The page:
India heaps praise, cash on winner Bindra
Wednesday, 13 August 2008

NEW DELHI, Aug 12 ( - Ecstatic India lavished praise and nearly $400,000 in cash on shooter Abhinav Bindra after he won the first solo Olympic title for a medal-starved nation.

Bindra, 25, won the men's 10m air rifle gold in Beijing on Monday to the disbelief and joy of a billion-strong country that has won just one medal in each of the last three Olympics.

The Sports Ministry is giving Olympic winners $70,900 each, while the cash-rich national cricket board will hand over $59,000 to Bindra as part of its campaign to back other sports.

His home state Punjab has given him $236,000, with more money coming from two other state governments and a state-run company.

In total, his gold has netted him more than $370,000, roughly equivalent to a company CEO's annual salary—even though he comes from a wealthy family which has spent thousands of dollars on his training in the past 10 years.

Indian newspapers carried banner headlines hailing his win.

"Gold: One in a Billion," blared the headline in the Asian Age referring to India's population. The Times of India dubbed him "India's Goldfinger".

Hindustan Times put it simply: "At last", referring to India's long wait for individual glory with all previous eight gold medals having come in men's hockey.

The video of Bindra's medal ceremony on YouTube received more than 70,000 views in the first 24 hours, showing what the rare sporting success meant to Indians at home and abroad.

For Bindra himself, the achievement has yet to hit home.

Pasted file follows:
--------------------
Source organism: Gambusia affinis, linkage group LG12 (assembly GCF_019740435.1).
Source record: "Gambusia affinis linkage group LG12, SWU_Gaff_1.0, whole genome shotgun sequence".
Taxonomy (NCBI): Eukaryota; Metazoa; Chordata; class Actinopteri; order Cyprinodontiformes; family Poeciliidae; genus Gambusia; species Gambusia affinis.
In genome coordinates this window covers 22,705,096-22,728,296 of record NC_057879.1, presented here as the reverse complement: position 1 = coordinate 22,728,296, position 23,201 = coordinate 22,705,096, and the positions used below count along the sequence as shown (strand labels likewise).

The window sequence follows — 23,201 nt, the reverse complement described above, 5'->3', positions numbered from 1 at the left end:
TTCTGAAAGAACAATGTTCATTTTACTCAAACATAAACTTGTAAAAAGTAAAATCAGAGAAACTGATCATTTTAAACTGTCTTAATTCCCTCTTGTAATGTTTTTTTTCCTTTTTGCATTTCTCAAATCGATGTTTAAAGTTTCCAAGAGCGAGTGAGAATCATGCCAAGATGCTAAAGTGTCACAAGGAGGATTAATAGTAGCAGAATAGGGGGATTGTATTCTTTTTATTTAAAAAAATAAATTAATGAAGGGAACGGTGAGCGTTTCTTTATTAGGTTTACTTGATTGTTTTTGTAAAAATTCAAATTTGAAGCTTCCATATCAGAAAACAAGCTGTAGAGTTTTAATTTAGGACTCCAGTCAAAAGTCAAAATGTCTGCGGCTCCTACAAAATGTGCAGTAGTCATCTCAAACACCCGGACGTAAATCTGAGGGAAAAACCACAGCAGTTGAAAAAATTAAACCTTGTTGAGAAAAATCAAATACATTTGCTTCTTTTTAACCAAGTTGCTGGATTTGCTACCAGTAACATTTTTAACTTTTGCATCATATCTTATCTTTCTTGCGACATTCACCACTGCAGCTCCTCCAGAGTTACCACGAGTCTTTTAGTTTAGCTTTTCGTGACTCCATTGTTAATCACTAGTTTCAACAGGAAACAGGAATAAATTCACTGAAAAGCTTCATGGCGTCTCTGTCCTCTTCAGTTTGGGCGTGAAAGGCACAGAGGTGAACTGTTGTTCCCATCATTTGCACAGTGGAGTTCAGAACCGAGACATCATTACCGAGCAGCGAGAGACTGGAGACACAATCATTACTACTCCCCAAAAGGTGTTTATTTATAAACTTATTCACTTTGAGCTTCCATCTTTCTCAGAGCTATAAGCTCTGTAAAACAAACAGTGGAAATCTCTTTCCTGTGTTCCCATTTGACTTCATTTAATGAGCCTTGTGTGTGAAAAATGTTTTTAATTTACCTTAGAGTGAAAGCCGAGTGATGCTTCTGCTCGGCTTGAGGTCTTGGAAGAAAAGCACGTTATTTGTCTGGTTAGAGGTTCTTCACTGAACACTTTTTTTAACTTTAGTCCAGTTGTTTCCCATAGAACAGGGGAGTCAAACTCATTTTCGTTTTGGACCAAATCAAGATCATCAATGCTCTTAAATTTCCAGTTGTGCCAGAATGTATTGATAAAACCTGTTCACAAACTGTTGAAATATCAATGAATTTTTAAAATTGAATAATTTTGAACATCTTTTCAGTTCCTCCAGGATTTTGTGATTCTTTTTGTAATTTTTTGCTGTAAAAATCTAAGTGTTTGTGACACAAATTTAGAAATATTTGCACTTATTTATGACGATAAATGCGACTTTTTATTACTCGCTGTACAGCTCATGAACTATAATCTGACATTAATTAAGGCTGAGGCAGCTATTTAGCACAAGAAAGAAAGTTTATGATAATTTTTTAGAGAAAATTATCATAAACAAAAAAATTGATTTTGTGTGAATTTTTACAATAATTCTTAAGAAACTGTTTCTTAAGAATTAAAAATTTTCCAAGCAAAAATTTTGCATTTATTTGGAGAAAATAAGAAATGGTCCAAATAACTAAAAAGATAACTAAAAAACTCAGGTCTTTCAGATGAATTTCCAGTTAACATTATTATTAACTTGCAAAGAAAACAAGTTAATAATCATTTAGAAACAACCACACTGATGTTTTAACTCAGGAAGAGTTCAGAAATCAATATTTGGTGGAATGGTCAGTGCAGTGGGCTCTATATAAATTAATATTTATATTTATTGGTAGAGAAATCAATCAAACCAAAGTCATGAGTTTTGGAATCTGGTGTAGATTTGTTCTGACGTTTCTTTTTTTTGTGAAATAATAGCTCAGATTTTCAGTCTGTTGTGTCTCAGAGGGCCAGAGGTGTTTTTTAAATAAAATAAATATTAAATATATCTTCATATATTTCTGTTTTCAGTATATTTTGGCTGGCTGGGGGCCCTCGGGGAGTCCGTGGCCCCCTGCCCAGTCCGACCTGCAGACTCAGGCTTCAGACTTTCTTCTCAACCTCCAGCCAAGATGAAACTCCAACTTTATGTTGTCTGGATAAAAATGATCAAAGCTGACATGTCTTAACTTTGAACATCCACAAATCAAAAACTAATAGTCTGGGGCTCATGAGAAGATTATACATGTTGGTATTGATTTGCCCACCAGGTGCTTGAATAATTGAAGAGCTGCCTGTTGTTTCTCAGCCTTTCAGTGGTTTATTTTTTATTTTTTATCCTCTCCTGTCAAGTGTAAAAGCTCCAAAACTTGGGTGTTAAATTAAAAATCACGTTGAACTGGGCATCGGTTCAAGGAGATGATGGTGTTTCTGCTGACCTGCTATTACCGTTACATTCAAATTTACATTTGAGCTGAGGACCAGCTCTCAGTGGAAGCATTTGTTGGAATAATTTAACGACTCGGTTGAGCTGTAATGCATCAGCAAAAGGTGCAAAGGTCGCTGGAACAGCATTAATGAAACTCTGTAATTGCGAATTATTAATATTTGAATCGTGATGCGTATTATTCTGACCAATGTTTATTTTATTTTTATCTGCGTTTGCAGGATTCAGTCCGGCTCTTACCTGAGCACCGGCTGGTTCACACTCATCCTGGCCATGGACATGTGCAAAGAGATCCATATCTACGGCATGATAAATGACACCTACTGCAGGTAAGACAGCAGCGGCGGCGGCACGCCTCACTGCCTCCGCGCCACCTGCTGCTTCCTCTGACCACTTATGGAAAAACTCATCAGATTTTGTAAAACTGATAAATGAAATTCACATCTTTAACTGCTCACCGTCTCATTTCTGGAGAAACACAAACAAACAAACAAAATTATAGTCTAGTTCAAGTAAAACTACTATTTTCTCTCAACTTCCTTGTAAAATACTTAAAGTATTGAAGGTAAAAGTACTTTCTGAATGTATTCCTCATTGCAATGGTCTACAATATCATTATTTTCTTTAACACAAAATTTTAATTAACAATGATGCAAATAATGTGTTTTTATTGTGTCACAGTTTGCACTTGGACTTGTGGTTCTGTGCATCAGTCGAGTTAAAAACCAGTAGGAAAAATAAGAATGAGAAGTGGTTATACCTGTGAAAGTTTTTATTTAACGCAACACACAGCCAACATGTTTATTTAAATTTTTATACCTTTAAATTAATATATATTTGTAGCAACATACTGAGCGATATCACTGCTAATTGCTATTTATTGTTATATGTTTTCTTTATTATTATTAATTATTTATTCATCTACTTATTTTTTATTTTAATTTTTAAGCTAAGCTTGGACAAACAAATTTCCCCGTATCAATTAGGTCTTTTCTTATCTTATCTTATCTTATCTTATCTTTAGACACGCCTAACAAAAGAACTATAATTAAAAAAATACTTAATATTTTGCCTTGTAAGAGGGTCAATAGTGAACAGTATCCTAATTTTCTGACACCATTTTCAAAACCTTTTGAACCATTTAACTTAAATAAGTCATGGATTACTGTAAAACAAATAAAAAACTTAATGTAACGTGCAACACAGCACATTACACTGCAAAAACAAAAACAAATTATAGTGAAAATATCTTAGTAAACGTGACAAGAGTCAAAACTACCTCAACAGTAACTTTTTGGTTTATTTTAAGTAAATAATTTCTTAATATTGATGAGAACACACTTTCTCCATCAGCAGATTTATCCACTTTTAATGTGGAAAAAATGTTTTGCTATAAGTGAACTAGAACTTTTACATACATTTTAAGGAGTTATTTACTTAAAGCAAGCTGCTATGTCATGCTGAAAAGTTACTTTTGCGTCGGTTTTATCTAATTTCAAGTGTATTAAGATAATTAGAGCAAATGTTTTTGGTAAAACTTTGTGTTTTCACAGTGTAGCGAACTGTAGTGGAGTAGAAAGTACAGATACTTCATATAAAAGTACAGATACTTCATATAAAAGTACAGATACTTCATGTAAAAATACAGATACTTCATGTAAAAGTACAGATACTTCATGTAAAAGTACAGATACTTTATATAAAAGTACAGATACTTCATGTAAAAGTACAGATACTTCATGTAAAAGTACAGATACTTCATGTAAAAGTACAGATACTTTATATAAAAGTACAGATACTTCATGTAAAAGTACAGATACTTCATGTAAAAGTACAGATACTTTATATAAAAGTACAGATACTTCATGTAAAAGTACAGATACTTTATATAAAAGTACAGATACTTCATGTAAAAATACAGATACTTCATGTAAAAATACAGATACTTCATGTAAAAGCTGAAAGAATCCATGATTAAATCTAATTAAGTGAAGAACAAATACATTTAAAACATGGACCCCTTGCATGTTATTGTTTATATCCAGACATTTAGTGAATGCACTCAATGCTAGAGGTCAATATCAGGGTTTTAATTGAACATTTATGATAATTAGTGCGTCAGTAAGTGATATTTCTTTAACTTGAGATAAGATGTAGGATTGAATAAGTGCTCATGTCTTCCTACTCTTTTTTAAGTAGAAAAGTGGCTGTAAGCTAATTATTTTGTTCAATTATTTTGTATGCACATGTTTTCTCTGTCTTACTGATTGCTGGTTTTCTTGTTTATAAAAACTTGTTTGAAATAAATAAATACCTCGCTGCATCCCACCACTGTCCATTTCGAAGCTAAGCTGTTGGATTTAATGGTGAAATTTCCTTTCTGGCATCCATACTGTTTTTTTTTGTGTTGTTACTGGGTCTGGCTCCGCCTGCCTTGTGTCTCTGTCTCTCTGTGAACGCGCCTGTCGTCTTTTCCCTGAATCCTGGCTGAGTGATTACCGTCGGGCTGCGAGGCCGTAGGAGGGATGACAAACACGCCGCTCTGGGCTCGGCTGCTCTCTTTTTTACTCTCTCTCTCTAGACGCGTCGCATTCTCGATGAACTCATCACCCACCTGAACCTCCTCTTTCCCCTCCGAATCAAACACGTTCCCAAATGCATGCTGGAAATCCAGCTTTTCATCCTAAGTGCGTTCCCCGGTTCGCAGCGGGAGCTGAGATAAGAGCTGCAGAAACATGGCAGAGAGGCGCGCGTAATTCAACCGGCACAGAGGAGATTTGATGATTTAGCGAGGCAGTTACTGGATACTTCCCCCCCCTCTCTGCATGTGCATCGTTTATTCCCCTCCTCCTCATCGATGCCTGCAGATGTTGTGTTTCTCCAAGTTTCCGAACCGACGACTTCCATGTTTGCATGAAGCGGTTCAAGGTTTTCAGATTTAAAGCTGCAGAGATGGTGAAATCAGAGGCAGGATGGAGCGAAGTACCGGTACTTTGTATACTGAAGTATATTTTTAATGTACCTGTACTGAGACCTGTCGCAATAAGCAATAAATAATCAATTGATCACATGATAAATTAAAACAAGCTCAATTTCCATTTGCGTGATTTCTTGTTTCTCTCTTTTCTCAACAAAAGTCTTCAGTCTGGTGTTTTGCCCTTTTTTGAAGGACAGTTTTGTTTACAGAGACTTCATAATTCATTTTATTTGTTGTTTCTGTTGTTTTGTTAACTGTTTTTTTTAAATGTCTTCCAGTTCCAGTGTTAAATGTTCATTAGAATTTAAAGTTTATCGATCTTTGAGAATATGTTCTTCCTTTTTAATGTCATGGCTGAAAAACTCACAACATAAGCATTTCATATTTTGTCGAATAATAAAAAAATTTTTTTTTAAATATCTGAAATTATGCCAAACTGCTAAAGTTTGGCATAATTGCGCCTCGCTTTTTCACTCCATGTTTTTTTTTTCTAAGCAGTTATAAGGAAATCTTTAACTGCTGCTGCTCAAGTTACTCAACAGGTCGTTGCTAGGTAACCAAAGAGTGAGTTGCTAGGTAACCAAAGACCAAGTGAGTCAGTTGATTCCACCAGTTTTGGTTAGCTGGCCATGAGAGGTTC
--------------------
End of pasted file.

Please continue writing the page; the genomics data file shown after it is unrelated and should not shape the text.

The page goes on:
"It has all still not sunk in," the reticent shooter wrote in his blog

"They have all been telling me what a huge achievement winning gold is," he wrote. "I realise that but frankly the enormity of the goodwill generated has caught me by surprise.

"Honestly enough it really has not changed me, I am still the same Abhinav who just a day ago was hanging around alone in my room in the Olympic village.

"Frankly, all the attention is a bit overwhelming," he added.

Newspapers wrote about the shooter's father, A.S. Bindra, a wealthy businessman who built an international standard range at home for his son's training. The Hindustan Times said his training included wall climbing to build mental strength.

As a teenager, he was 11th in Sydney in 2000 and then reached the final in Athens only to finish seventh.

Indian media have speculated that Bindra's commercial value could now match those of leading cricketers.

He may not be in particular need of the cash, however. Indian newspapers say his father plans to build a five-star hotel to be run by his business graduate son.

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